Bluefishing is world-class on the back bay aboard, said Capt. Joe Hughes from <b>Jersey Cape Guide Service</b> and <b>Sea Isle Bait & Tackle</b>. Mike Roth and son fly- and spin-rodded 15 of the slammers to a legit 19-pounder, maybe heavier, Sunday afternoon. The blue was one of the three biggest Joe’s ever seen. “That’s a lot of bluefish,” he said. In the morning, John Mattiaci’s family tackled 12 or 15 of the fish to 13 pounds on spinning rods. On Saturday morning, Bob Wilson’s crew beat blues to 12 or 13 pounds on spinning tackle. Joe also fished with his son Brady that day, nailing blues to 14 pounds. On Friday evening, Doug Gillespie and friends whaled many, many blues to 15 pounds and released an out-of-season summer flounder on spinning gear. The trips have been fishing the spinning rods with jigheads with Bass Assassins, though many different lures could be used. The trips fished knot-able wire leaders and wire leaders. Joe prefers fishing 60-pound fluorocarbon for blues, but the fish bit through wire leader sometimes. The bay’s been 55 to 64 degrees, depending on location and the day. That’s a wide range but typical in spring. The bluefishing only lasts so long, so jump on them. Keep up with Joe’s fishing on <a href="" target="_blank">Jersey Cape’s Blog</a>.


Capt. Jim from <b>Fins and Feathers Outfitters</b> took a run to Delaware Bay off Pierces Point and Bidwell Creek on Saturday, clamming one striped bass, he said. A buddy landed two puppy black drum 20 or 25 pounds and a striper from the bay farther north this weekend. The bay’s striper fishing improved, and drum began to appear there. A charter aboard this weekend will probably fish for either. Most stripers hooked from the bay were taken on bunker, though fresh bunker was scarce when Jim looked Saturday. So he just fished with clams. Bidwell Creek’s mouth was 66 degrees that day, and Jim didn’t look at the bay’s temperature. He figured the bay was 60 to 65, cooler than the creek. The bay might’ve been slightly cool for the best striper fishing, and the water temperature seemed about right for drum to begin turning on. Weather was rough in strong easterly wind that day, but the bay near shore protects seas from easterlies. Jim stuck close to shore. Still, the conditions swung the boat widely back and forth on anchor. Double-anchoring could’ve helped. Boats were seen fishing farther from shore toward 20-Foot Slough, probably for drum. They probably dealt with wind and seas. Jim was planning to fish the bay again today, but forecasts were worse, and the trip was nixed. Anglers at his camp in Avalon said surf anglers reeled in stripers, drum and big blues to 17 pounds around Townsend’s Inlet. Jim was at his <a href="" target="_blank">lodge</a> near Salmon River in upstate New York on Tuesday and Wednesday. He didn’t check the river’s steelhead fishing, but the stream behind the lodge ran clear and low. That feeds the reservoir that feeds Salmon River. He imagined the Salmon also ran low. Two anglers he knows said the steelheading was slim pickings. This was toward the end of the run. Anglers rent the lodge for steelheading in fall to spring and salmon fishing in fall.  Jim’s offering a discount on the lodge in summertime, but only on Airbnb. No discount is offered in winter, when snowmobiling is popular at the lodge. In summer, people drive quadrunners. Recently, they Snirted or drove them in snow and dirt.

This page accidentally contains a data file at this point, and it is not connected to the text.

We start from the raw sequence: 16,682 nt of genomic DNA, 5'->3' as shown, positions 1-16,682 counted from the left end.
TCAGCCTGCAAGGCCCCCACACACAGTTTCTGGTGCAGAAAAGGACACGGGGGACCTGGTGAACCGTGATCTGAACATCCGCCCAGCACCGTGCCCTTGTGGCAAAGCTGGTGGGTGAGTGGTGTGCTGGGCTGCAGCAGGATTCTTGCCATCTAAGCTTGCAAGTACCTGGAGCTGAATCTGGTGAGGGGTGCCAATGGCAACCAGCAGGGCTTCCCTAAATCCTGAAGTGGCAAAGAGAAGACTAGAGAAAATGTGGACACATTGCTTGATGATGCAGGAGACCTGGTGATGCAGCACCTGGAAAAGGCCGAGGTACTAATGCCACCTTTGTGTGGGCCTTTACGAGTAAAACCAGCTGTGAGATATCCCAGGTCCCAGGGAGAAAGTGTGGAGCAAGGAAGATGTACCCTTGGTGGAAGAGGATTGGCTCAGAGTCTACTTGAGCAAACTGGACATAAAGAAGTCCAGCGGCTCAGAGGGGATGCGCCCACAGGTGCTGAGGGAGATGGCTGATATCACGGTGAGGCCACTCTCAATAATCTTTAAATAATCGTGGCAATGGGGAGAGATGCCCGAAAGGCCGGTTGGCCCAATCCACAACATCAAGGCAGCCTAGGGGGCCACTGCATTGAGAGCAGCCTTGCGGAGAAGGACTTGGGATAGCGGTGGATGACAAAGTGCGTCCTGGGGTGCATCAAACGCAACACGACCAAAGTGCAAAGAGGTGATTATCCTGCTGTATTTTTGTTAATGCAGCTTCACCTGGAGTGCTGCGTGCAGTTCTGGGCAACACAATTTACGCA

<b>Cape May</b>

The <b>Heavy Hitter</b> blackfished the past two days, Capt. George said. Sunday’s trip actually striped bass fished at first on Delaware Bay in the morning, because stripers were supposedly picked from the bay from the Villas to farther north. None bit, and the trip then blackfished. George knew someone whose trip boated a few stripers on the bay that day, but not until 2 p.m. The blackfishing on the Heavy Hitter Saturday and Sunday produced the tog to a 7- or 8-pounder, including keepers, and lots a half-inch to an inch undersized. The angling was alright. Heavy Hitter will also fish for black drum on the bay soon. Some began to be picked, a good sign, it seemed. A boater from across the dock’s trip came up with two 15- to 20-pounders Saturday night.

<b>Fishin’ Fever Sportfishing</b> will begin striped bass fishing today, on Delaware Bay with bunker chunks, and fishing for black drum on the bay as soon as possible, Capt. Tom said. That’s because stripers, big, 40 to 48 inches, arrived in the bay, and so did drum. The stripers are mature breeders that spawned in Delaware River and are returning to the ocean. They’ll migrate north for summer. The drum began to arrive from wherever they do each spring. Tom heard about 20- to 65-pounders boated. Charters and open-boat trips are fishing. Fishin’ Fever fished for blackfish on the ocean until blackfish season closed today. The angling was alright, a little tougher the past few days. But good catches of the tautog to 13 ½ pounds were swung aboard this past week.